concert review

Concert Review: Graveyard

What kind of a show was Graveyard? Allow me to set the scene. After driving two hours to Boston, my wife and I were greeted by temperatures hovering right around the zero mark, with a persistent wind that just wouldn’t let up. We were in the middle of the most rugged cold snap the Northeast had witnessed in at least two years, and the car whined much of the way about having to perform under duress. Simply walking to and from dinner was a chore, and we knew immediately that windburn had damaged the unprotected portions of our faces.

Concert Review - The Reverend Horton Heat

If you’ve never been to a show at Bridge Street Live in central Connecticut, you’re missing out. The place is essentially a massive ballroom with a corner stage, plenty of table seating, suitably dim lighting and perfect acoustics. The ambiance of the building is set wonderfully in a retro rock and roll motif; art deco and clean design lines run tastefully rampant through the corridors and over toward the bar. It was exactly the kind of place that The Reverend Horton Heat would be expected to play.

Concert Review: The Sword, Gypsyhawk

The Middle East in Cambridge, Massachusetts is a wonderful place to see a show, offering a fill menu of quality items upstairs and then…the basement. Going down those black, diamond plate steps into the din of the restaurant’s basement is enough of a sensation to make the concert patron feel like he or she is a part of something. You become a member of the privileged few, the crowd who is enough in the know to want to know more about the evening’s music to come.

Concert Review: Blackguard

Dark, cynical roadhouses lke Bogie’s in Albany, New York have been and continue to be the proving grounds or metal. It is here that the crowds deem bands worthy, encouraging their heroes with raised glasses of ale while passing judgment on inferior act with their austere silence. The lights are low, the die-hards are out, the Sword of Damocles dangles precariously over the musician’s necks.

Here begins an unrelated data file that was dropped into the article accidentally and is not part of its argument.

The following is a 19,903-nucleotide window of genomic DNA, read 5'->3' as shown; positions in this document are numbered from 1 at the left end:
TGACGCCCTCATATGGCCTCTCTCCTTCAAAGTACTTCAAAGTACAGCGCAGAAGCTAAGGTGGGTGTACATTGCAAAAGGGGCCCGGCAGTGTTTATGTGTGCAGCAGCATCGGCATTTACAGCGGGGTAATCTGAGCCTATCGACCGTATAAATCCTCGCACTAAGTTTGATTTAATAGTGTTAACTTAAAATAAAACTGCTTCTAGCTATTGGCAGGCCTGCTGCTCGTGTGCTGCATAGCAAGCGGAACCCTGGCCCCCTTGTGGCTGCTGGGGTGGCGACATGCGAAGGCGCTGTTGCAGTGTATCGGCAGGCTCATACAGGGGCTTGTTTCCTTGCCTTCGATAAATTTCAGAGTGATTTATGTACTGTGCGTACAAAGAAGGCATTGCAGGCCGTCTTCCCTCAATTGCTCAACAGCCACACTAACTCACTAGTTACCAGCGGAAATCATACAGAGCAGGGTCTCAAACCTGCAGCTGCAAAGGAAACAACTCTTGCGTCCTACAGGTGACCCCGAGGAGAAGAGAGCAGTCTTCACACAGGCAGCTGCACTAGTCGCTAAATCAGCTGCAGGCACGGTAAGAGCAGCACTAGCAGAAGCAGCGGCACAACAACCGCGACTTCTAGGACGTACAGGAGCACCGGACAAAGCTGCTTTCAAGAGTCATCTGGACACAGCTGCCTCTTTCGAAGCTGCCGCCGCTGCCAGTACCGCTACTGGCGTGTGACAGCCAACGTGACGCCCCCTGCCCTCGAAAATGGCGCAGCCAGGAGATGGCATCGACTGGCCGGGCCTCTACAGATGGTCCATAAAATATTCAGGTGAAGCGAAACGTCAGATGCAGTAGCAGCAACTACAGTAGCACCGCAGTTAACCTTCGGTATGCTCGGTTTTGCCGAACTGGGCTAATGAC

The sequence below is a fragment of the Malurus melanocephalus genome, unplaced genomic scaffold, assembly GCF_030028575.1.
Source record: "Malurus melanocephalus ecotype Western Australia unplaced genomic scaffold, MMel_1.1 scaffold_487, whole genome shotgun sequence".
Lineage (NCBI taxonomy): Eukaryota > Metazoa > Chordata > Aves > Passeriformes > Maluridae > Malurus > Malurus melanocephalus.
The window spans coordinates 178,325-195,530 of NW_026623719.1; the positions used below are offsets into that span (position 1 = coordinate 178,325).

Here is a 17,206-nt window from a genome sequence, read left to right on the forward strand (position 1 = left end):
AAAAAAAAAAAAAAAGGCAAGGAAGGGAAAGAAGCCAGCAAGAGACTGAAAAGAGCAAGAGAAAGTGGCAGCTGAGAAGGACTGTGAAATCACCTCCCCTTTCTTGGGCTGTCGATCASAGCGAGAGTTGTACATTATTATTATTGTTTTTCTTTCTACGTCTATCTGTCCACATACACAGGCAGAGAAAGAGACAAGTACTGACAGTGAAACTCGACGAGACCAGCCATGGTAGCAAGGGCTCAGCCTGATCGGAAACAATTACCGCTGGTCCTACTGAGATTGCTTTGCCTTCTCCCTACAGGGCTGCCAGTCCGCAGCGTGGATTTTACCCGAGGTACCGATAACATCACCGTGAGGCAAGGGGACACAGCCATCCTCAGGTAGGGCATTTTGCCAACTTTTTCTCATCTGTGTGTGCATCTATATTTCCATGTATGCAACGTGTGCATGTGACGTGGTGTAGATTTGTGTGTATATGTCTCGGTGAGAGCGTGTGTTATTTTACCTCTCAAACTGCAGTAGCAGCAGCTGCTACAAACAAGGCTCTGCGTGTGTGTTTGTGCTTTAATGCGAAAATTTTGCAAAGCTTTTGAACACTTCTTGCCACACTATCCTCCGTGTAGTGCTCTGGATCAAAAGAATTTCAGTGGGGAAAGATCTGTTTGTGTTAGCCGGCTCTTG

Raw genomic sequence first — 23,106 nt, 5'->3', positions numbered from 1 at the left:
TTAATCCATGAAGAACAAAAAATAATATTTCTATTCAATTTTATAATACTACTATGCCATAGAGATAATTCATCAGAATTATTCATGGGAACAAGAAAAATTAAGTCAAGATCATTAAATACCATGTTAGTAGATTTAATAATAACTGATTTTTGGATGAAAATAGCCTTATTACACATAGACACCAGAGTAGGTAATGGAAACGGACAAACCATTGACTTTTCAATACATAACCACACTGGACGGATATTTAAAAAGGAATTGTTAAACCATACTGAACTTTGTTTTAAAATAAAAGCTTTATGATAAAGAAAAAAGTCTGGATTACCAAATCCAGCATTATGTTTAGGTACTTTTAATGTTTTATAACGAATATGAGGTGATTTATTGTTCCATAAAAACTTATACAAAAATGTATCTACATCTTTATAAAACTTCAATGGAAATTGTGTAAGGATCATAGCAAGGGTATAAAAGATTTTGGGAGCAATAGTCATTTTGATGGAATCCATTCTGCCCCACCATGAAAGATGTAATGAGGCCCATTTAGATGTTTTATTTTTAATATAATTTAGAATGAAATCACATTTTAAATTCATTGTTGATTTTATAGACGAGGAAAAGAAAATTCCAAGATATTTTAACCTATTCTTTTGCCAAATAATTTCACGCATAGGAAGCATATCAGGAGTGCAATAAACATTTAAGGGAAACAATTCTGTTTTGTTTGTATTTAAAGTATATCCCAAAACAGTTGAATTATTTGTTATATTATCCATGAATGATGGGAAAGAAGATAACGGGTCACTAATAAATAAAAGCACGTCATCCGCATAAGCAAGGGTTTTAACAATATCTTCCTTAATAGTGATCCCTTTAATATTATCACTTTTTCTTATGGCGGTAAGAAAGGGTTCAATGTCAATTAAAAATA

Concert Review: GWAR, DevilDriver, Cancer Bats

It was, as Billy Joel famously sang, a pretty good crowd for a Saturday. Worcester, Massachusetts was enjoying the throes of the Rock and Shock Festival, a multi day event that had come down to this: Legacy of Disorder, Cancer Bats, DevilDriver and naturally, GWAR. Who else would be appropriate for such an occasion but those undisputed lords of shock and awe?

Concert Review: Kreator, Accept

Walking into the venue for Kreator and Accept, there was a feeling that washed over the entire experience. To quote Henry Rollins, it felt like “another Saturday night in old Deutschland.” There was everything one would expect from a tour trumpeting two of Germany’s most prominent and standard-bearing thrash bands; high-speed metal revival, fans who haven’t had a haircut since the Berlin Wall came down, and very few women. Fewer than normal at a metal show, and that’s saying something.

Concert Review: Rockstar Energy Drink Mayhem Festival – The Main Stage

Asking Alexandria was technically asked to open the main stage, but in reality, they were ex post facto to Anthrax, and began performing as soon as the veteran band had finished. As such, double A (not Arn Anderson,) was forced to deal with the nearly impossible task of playing to a transitory audience. They had completed “Welcome,” and were through a good portion of “Closure” before the bulk of the crowd moving from one stage to another had even had their tickets checked.

Concert Review: Rockstar Energy Drink Mayhem Festival – The Jagermeister Stage.

The Rockstar Energy Drink Mayhem Festival is an event practically out of its time. A traveling commercial, musical carnival in the era when all merchandise is available online and every conceivable form of entertainment, from live performances to shocking freakery, can be accessed by those with a broadband connection. Beyond that, it is also one of the last of the dying breed of road-bound music festivals, surviving in the post-Ozzfest, re-created Lollapalooza era.

Concert Review: Overkill, God Forbid

On a rainy, bitter night, Overkill came to town and brought friends. The fans tolerated the chill and the dowsing with quiet fortitude, standing stoically in line awaiting their chance to pay tribute to the thrash legends and the crew they brought with them. This is the type of following and faith engendered by Overkill as they make headway in their fourth decade of writing and performing. Armed with their new album "The Electric Age," the Jersey veterans came to kick ass and chew bubblegum. You can venture a guess what they were all out of.

Concert Review: Kittie, Blackguard

When Bonded by Blood is the first band of the evening, each paying individual should be well aware of the night that is to follow. A perfect scene setter for everything that came after, Los Angeles’ Bonded by Blood is one of those rare acts who would have exactly the same amount of fun whether playing in front of 20 or 2,000. It is clear from the band’s raucous delivery that they enjoy playing their brand of thrash revival metal whether or not anyone is there to hear it.

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